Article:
Let us quickly create an Azure Machine Learning experiment as we have done multiple times before in previous articles.

In this simple Azure Machine Learning Experiment, we have selected the common **AdventureWorks** data
set which discusses the customers’ details of a mythical cycle selling company. Since we do not need all the
attributes, we will filter attributes from **Select Columns in Dataset** control so that attributes
such as addresses, names were eliminated. Then we will split data by 70/30 in order to train and test by using
**Split Data** control. Then the train data set is sent to the **Train Model** control and
**Two-Class Logistic Regression** is used to train the model. The **BikeBuyer** attribute
is used as the predictive attribute in the Train Model. Finally, the built model was evaluated with the
**Evaluate** **Model** control.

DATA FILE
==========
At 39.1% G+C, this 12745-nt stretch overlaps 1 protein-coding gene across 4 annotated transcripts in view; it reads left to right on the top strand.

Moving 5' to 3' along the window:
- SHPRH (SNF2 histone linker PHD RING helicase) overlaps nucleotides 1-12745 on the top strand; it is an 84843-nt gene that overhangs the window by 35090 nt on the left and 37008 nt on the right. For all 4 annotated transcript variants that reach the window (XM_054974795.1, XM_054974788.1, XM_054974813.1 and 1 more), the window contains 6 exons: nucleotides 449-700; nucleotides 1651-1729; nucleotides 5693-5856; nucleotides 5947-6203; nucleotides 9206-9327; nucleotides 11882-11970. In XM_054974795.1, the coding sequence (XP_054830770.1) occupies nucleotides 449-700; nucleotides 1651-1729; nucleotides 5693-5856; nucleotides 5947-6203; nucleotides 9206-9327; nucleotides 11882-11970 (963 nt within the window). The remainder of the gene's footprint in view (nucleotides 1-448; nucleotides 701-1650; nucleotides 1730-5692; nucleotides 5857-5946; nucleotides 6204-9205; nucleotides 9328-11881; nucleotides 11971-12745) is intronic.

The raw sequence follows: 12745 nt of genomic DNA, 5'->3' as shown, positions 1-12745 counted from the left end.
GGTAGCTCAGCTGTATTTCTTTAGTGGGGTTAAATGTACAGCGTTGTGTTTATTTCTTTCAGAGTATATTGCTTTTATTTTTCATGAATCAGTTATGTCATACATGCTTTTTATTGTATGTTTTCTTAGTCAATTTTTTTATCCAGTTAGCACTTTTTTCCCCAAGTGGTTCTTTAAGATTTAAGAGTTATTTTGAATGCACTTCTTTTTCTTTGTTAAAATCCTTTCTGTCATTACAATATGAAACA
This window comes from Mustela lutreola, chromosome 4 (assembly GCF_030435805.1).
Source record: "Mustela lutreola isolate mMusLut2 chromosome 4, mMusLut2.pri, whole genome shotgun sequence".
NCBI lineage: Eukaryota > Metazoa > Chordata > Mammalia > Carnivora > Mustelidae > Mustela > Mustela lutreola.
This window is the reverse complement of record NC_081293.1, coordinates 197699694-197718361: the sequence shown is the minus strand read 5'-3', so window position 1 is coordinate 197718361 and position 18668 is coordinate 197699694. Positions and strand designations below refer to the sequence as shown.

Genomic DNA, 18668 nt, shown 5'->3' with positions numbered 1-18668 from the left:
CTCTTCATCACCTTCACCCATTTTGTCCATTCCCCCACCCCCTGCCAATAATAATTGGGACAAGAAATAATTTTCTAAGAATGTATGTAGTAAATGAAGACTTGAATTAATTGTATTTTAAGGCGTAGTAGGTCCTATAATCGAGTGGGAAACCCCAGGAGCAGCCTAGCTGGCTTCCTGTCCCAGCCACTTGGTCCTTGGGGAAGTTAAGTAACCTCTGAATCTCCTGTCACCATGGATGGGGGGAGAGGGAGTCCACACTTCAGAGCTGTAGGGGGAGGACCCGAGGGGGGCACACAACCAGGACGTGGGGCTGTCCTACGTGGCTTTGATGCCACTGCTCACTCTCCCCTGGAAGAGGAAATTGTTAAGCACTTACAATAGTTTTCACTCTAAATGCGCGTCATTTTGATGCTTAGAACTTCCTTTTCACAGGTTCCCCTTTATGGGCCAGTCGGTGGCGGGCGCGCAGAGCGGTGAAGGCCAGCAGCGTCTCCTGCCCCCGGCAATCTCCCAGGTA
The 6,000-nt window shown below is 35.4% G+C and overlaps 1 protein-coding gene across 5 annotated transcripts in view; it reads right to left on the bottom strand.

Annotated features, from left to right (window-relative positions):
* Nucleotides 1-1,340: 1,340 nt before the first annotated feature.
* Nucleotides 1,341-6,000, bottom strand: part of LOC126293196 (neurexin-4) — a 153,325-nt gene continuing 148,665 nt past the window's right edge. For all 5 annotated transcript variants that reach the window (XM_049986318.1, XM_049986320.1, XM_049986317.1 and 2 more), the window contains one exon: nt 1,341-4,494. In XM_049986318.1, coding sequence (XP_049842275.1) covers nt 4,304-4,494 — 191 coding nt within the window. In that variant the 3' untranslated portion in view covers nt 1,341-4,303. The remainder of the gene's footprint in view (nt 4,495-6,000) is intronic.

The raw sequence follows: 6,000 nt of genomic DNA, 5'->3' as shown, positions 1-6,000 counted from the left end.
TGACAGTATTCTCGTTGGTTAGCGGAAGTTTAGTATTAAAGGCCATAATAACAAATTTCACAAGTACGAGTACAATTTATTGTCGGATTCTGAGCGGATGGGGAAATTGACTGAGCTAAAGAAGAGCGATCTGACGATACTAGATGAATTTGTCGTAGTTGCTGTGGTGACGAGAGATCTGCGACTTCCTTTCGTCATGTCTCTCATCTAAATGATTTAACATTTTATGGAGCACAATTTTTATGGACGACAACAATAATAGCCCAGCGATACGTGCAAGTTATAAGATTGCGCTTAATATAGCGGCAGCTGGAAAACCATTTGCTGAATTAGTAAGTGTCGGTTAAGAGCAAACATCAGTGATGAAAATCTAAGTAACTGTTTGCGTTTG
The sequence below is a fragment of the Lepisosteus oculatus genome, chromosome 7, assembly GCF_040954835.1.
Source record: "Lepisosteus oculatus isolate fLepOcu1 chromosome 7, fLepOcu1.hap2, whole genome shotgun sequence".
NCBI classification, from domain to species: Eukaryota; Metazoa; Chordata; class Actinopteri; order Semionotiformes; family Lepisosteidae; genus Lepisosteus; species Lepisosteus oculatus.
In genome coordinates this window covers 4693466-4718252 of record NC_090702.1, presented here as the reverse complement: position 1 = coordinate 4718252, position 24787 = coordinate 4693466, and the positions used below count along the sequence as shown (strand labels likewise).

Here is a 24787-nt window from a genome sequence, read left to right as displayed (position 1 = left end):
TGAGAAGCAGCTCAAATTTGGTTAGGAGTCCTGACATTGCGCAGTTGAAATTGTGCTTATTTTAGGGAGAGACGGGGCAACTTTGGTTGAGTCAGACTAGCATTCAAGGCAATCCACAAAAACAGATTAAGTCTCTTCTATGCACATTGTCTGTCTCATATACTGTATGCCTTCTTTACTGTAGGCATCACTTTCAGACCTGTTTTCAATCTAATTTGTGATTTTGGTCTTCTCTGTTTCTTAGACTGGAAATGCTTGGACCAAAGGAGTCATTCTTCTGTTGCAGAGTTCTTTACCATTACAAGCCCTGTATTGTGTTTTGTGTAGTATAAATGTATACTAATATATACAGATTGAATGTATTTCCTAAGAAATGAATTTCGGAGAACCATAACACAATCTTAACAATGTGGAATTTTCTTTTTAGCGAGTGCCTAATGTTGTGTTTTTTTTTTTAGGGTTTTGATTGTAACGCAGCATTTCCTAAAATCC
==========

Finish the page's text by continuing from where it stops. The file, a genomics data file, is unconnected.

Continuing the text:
In the **Two-Class Logistic Regression** technique, there are many model parameters as shown in the
below figure.

In order to model to work with higher accuracy, we need to choose the better parameter options for every technique that we select. Since there are four parameters in the Two-Class Logistic Regression technique, choosing the correct combinations will be a challenging task. Tune Model Hyperparameters will help to find the best combinations depending on the selected data set.

Let us see how we can implement Tune Model Hyperparameters in Azure Machine Learning to achieve the above-said objective.

In the above experiment, both the previous model and the TMH included the model so that we can compare both models.
In the above experiment, **Tune Model Hyperparameters **control is inserted between the **Split Data** and **Score Model** controls as shown. In the **TMH**, control has three